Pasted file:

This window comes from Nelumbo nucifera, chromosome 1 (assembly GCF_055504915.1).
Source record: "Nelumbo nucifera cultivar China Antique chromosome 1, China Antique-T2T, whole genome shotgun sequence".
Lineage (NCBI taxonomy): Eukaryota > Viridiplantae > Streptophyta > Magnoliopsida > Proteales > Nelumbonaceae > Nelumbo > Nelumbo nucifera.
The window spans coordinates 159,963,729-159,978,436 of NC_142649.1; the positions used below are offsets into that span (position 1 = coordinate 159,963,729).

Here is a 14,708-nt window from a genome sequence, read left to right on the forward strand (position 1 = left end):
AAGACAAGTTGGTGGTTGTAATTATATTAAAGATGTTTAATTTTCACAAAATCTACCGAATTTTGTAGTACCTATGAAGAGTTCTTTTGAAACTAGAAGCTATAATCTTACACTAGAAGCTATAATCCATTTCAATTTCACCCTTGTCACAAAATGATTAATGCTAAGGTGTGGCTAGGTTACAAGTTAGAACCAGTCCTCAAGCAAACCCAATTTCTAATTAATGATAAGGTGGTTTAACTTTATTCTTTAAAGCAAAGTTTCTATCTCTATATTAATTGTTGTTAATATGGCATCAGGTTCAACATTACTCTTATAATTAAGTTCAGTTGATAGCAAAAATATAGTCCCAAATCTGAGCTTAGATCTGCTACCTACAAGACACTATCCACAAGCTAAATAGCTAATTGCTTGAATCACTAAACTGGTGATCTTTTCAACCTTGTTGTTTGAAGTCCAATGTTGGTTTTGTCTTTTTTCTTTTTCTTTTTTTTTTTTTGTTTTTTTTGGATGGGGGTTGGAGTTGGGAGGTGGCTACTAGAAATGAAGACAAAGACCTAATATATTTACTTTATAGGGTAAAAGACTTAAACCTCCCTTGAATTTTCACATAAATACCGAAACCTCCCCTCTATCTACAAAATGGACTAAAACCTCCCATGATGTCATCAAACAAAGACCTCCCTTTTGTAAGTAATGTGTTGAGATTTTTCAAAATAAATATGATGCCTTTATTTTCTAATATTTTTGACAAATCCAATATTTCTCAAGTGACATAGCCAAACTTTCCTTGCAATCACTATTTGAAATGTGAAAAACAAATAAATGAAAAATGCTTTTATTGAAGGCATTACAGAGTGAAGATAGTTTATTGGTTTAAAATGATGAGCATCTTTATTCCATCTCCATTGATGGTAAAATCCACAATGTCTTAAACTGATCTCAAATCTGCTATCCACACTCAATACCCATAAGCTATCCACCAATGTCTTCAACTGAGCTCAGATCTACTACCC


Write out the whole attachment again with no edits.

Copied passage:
This window comes from Nelumbo nucifera, chromosome 1 (assembly GCF_055504915.1).
Source record: "Nelumbo nucifera cultivar China Antique chromosome 1, China Antique-T2T, whole genome shotgun sequence".
Lineage (NCBI taxonomy): Eukaryota > Viridiplantae > Streptophyta > Magnoliopsida > Proteales > Nelumbonaceae > Nelumbo > Nelumbo nucifera.
The window spans coordinates 159,963,729-159,978,436 of NC_142649.1; the positions used below are offsets into that span (position 1 = coordinate 159,963,729).

Here is a 14,708-nt window from a genome sequence, read left to right on the forward strand (position 1 = left end):
AAGACAAGTTGGTGGTTGTAATTATATTAAAGATGTTTAATTTTCACAAAATCTACCGAATTTTGTAGTACCTATGAAGAGTTCTTTTGAAACTAGAAGCTATAATCTTACACTAGAAGCTATAATCCATTTCAATTTCACCCTTGTCACAAAATGATTAATGCTAAGGTGTGGCTAGGTTACAAGTTAGAACCAGTCCTCAAGCAAACCCAATTTCTAATTAATGATAAGGTGGTTTAACTTTATTCTTTAAAGCAAAGTTTCTATCTCTATATTAATTGTTGTTAATATGGCATCAGGTTCAACATTACTCTTATAATTAAGTTCAGTTGATAGCAAAAATATAGTCCCAAATCTGAGCTTAGATCTGCTACCTACAAGACACTATCCACAAGCTAAATAGCTAATTGCTTGAATCACTAAACTGGTGATCTTTTCAACCTTGTTGTTTGAAGTCCAATGTTGGTTTTGTCTTTTTTCTTTTTCTTTTTTTTTTTTTGTTTTTTTTGGATGGGGGTTGGAGTTGGGAGGTGGCTACTAGAAATGAAGACAAAGACCTAATATATTTACTTTATAGGGTAAAAGACTTAAACCTCCCTTGAATTTTCACATAAATACCGAAACCTCCCCTCTATCTACAAAATGGACTAAAACCTCCCATGATGTCATCAAACAAAGACCTCCCTTTTGTAAGTAATGTGTTGAGATTTTTCAAAATAAATATGATGCCTTTATTTTCTAATATTTTTGACAAATCCAATATTTCTCAAGTGACATAGCCAAACTTTCCTTGCAATCACTATTTGAAATGTGAAAAACAAATAAATGAAAAATGCTTTTATTGAAGGCATTACAGAGTGAAGATAGTTTATTGGTTTAAAATGATGAGCATCTTTATTCCATCTCCATTGATGGTAAAATCCACAATGTCTTAAACTGATCTCAAATCTGCTATCCACACTCAATACCCATAAGCTATCCACCAATGTCTTCAACTGAGCTCAGATCTACTACCC